In spring, they say, every man’s fancy turns to love. Perhaps it should be every man’s biological clock ticks a little louder. I say man deliberately. I choose my words carefully. I sensed a restless tick! tick! BOOM! in him that I never heard in myself. I often think he tried to transfer his biological clock to me to make me think I wanted something that I really didn’t. I think there are men who do this and succeed. My ex nearly succeeded. The day we filed for divorce I came home from work to find him on JDate. Any prospects? Yup. You hungry? Yup. It was all very anticlimactic, almost banal. I think we even went out to dinner.

His pursuit of other women began almost immediately after the initial filing. It was laughable, really. While out for a drink one afternoon with friends I watched as he hit on a young bisexual woman who was in a committed relationship with another woman. It made me think back to a time when we were first married where he said the only thing wrong with me was that I wasn’t bisexual. Apparently, bisexual women exist purely for his pleasure. That would change, of course. By the end, there would be so much wrong with me it would start tirades. His disregard for my presence was brazen. His conduct made others in our party visibly uncomfortable. Some clueless men are cute when they flirt. For him to flirt would have required tact and subtlety and a fundamental shift in his attitude towards women.

The second outing during the mandatory 90-day cooling off period was at a housewarming party hosted by mutual friends. I sat on the sofa next to the other cool married woman and watched him work the room: pursing his lips, knitting his brows, nodding, weaving. I’d seen his father do the same countless times when holding court. He looked out of place, odd, like a crane or a flamingo in a duck pond or a rabbit warren. As I drove h0me, he regaled me with tales of conquest-particularly or this “hot chick”, a “seven-out-of-ten” (his words, not mine)-over her pathetic boyfriend. In he end, she went home with her boyfriend and I drove the conquering hero’s inebriated ass home.

In separation, as in marriage, we were always together. It was nice when we were first married but it wore on me after a while. It wasn’t that we did everything together, we had to do everything together. We were involved in all the same projects, mostly his projects. I was roped into things to ensure we projected a united front. The longer our marriage went on, the more insistent be became on projecting this image. When he announced our separation, the constant togetherness confused people. It got worse. It turned into see how together we are? See what a great team we are even in separation? One person I told, thinking (mistakenly as it happens) that he already knew, commented that we were always together and we seemed to get along so well. People didn’t think it was real. My ex admonished people not to feel that they had to pick sides. I knew they were going to choose sides no matter what I asked.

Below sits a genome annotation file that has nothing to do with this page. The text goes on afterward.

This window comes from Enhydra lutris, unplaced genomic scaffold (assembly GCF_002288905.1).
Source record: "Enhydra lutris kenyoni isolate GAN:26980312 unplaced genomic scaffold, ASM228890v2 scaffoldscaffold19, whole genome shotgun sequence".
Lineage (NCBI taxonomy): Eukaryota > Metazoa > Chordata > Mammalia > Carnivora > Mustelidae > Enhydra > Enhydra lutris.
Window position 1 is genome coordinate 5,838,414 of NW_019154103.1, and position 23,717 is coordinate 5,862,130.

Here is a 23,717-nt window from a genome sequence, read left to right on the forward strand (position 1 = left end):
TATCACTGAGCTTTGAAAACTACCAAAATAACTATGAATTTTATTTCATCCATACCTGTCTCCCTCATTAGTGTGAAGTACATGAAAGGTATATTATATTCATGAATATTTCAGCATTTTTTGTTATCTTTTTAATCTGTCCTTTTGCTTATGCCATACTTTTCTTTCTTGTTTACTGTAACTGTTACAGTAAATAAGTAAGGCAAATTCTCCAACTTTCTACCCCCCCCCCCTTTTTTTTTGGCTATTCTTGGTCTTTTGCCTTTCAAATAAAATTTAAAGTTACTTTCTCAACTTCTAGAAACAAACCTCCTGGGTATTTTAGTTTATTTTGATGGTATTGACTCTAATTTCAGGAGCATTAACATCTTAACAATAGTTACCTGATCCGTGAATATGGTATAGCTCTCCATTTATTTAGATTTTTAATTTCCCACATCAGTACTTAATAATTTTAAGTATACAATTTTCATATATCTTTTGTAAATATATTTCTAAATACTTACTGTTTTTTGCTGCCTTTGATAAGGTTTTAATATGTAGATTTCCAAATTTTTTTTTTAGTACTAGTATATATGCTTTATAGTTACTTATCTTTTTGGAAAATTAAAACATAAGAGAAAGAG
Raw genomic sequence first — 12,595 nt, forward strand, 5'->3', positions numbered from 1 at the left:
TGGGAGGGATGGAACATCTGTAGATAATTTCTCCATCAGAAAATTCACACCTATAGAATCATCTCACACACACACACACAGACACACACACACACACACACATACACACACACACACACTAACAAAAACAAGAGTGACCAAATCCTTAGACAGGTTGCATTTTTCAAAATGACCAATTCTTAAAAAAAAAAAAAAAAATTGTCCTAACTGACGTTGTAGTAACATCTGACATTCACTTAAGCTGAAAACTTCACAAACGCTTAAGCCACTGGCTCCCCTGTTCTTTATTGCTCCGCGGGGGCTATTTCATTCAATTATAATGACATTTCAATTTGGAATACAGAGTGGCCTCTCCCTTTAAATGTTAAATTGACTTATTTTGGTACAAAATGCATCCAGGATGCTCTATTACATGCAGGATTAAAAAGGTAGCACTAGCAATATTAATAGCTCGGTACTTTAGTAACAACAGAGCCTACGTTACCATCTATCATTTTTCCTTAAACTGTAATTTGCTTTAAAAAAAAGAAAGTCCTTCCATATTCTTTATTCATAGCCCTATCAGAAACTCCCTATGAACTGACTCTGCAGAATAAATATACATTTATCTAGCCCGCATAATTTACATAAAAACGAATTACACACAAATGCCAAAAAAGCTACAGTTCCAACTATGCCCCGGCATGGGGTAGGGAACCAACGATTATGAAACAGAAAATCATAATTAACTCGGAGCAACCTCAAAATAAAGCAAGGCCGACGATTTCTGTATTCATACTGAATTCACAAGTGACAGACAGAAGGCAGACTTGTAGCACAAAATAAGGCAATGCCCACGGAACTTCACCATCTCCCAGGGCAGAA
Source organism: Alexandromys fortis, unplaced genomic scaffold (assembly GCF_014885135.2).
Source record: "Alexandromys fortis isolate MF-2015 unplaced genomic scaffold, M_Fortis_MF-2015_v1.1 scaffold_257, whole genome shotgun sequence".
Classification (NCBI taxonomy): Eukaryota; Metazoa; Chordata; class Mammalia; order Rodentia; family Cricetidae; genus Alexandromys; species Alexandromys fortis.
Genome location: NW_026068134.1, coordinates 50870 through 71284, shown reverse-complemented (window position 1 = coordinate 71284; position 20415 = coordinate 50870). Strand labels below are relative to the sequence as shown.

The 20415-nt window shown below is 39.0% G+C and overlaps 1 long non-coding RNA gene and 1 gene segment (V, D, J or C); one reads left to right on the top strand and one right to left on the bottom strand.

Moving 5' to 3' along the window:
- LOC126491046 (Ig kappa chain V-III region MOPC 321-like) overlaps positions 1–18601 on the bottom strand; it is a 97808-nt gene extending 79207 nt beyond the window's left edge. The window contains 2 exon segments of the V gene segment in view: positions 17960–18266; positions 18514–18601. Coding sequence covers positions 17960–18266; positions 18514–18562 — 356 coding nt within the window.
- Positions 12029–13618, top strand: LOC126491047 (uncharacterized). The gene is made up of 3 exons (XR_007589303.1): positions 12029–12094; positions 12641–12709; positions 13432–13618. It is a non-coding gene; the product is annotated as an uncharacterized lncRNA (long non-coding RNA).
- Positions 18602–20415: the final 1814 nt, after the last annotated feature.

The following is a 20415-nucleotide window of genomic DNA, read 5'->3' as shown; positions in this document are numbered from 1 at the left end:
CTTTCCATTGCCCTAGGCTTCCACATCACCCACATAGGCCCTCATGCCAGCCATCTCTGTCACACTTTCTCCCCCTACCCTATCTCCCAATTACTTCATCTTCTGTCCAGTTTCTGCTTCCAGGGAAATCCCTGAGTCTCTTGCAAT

I knew he was on a full-fledged fishing expedition but it really hit home when he started taking our young, single, female friends aside to tell them the news. It was like watching the Annunciation. Behold! I give you good tidings of great joy! For, yea, my wife and I are getting divorced, it is amicable and I have chosen you above all others to hear this news. Every time he took another friend aside, I half expected to hear Handel. I was able to gauge his interest by what he told them and how; was it one-on-one or in groups or pairs? One-on-one meant interest. Otherwise, she was safe. When he escorted one particular friend out of a bar, my suspicion that he had a crush on her was confirmed. It was obvious that he liked her and his constant denials were more about saying I was wrong and keeping me in my place. When she strolled back in, planted her hands on my table and said, I love you, my suspicion that the feeling was not mutual was also confirmed. Several months later I mentioned her to my ex he was rather blase about his crush on her. It ended, he said.

Other women pursued him too. One day he got a phone call from an acquaintance asking if wanted to accompany her to an outdoor art festival. Have fun on your date, I said. It’s not a date, he replied. I explained to him that when a woman phones you and invites you to an art show, it’s a date.  They seemed at first glance to be well suited to one another. They’re both intelligent, nerdy, but I got the sense that she was more interested in him than he in her. The more I got to know her the more I realised why he wasn’t interested; she was too smart, too independent, too secure, and too strong for him. She wasn’t damaged like I was and he couldn’t get a toehold. I have a long fuse and finally one day it blew. The chapter on my marriage closed and this new part of my life started.

 

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